Asphaltite is a dense, solid form of hydrocarbon, which falls under the category of sedimentary rocks. It is a sub-class of bitumen, a naturally occurring, viscous petroleum product. Asphaltite is characterized by its black or dark brown color, brittle nature, and a smooth, glassy luster. It is primarily composed of complex hydrocarbon molecules and is known for its use as a binder in road construction and other industrial applications.

Mineral Makeup

Unlike most rocks, asphaltite is mainly composed of hydrocarbons rather than minerals. These hydrocarbons consist of various organic compounds formed from the remains of ancient plants and animals subjected to heat and pressure over millions of years. Asphaltite may also contain trace amounts of sulfur, nitrogen, and oxygen, as well as trace minerals and other impurities.


Asphaltite forms through the gradual transformation of organic matter deposited in ancient aquatic environments. Over time, heat and pressure cause the organic material to undergo a series of chemical reactions, eventually resulting in the formation of hydrocarbons. As these hydrocarbons migrate through the Earth’s crust, they may encounter impermeable rock layers that trap the hydrocarbons, leading to the formation of asphaltite deposits.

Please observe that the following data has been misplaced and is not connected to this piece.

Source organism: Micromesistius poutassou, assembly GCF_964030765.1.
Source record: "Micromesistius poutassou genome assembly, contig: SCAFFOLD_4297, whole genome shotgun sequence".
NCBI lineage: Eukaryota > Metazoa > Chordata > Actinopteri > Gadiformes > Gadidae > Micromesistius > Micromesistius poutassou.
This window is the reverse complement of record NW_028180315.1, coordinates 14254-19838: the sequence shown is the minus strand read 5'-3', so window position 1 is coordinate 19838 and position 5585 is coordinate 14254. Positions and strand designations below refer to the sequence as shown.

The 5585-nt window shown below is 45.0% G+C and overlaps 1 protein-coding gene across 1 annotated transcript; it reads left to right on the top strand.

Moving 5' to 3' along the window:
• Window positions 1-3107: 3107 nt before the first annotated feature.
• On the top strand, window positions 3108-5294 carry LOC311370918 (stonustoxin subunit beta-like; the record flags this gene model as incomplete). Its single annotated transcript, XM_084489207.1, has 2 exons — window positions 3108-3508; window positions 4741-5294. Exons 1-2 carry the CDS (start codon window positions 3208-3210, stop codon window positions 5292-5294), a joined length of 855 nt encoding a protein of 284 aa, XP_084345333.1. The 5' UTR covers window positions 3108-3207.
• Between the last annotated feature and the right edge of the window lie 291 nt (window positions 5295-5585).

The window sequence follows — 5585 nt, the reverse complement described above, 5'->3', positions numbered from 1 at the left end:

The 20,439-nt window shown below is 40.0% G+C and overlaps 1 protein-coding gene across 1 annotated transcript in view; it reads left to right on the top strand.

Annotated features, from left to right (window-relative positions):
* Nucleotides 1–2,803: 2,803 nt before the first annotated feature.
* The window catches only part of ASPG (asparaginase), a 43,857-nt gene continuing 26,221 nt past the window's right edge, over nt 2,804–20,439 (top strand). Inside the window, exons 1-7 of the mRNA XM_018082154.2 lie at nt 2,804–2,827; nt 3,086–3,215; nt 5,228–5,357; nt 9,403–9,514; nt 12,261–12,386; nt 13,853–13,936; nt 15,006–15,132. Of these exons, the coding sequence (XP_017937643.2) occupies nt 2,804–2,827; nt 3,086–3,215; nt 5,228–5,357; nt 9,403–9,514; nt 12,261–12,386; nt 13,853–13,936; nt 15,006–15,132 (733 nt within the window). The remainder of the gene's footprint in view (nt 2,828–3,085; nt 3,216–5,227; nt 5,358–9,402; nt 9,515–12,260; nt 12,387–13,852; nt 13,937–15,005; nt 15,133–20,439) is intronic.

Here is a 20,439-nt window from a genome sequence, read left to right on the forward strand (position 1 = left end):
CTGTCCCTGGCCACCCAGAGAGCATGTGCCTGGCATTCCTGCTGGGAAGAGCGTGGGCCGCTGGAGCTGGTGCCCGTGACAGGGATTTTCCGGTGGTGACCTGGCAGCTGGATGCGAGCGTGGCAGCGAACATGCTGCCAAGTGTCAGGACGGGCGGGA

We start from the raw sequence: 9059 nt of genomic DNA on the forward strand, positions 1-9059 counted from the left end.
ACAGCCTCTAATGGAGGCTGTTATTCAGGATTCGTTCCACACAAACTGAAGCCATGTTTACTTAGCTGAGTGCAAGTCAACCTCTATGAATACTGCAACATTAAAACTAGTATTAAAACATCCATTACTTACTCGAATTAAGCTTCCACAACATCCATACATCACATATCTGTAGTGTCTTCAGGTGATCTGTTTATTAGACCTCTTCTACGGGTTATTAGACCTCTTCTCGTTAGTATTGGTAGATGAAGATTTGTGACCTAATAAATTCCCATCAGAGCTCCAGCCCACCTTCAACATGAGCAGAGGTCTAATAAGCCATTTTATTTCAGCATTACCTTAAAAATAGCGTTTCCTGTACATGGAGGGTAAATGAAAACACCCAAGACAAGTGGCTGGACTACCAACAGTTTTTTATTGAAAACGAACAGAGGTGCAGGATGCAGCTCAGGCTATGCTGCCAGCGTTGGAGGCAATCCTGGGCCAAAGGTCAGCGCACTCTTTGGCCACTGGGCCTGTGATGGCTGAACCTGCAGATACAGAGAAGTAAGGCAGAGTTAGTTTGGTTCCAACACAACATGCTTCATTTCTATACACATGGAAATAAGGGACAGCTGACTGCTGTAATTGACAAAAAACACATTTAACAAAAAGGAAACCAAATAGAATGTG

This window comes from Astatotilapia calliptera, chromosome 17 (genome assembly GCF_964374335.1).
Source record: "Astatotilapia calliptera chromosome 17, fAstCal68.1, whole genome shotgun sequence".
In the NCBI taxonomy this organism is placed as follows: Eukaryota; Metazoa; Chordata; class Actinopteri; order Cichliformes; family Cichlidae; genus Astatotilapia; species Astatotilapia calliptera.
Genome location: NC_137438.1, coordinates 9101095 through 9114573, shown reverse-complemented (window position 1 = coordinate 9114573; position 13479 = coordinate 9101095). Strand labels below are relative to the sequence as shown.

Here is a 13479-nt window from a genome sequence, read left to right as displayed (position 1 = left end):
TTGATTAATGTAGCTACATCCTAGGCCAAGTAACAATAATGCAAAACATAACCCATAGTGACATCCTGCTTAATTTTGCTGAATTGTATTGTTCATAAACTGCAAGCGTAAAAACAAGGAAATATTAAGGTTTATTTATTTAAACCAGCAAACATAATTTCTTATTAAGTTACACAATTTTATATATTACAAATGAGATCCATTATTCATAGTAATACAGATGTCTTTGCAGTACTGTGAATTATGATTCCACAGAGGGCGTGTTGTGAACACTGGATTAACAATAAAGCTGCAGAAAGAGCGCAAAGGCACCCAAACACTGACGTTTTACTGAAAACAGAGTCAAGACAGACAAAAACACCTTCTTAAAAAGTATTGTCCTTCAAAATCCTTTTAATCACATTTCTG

Asphaltite deposits are found in various regions worldwide, with notable occurrences in the United States, Canada, Russia, Colombia, Trinidad and Tobago, and Albania. These deposits are typically associated with sedimentary basins that have experienced significant heat and pressure, leading to the formation and migration of hydrocarbons. Asphaltite deposits can occur in veins or as impregnations within sedimentary rocks such as sandstone and limestone.


Asphaltite is believed to possess metaphysical properties associated with grounding, stability, and transformation. It is thought to help anchor one’s energy and promote a sense of balance and harmony in life. Asphaltite is also said to facilitate personal transformation by encouraging the release of old patterns and habits, allowing for growth and change.

ClassSedimentary (Organic)
Mineral MakeupPrimarily hydrocarbons, with trace amounts of sulfur, nitrogen, oxygen, and trace minerals
LusterVitreous to resinous
Hardness (Mohs)1-2
StreakBlack or dark brown
ColorBlack or dark brown
CleavageNone, fractures in a conchoidal pattern 
Specific Gravity1.0 to 1.3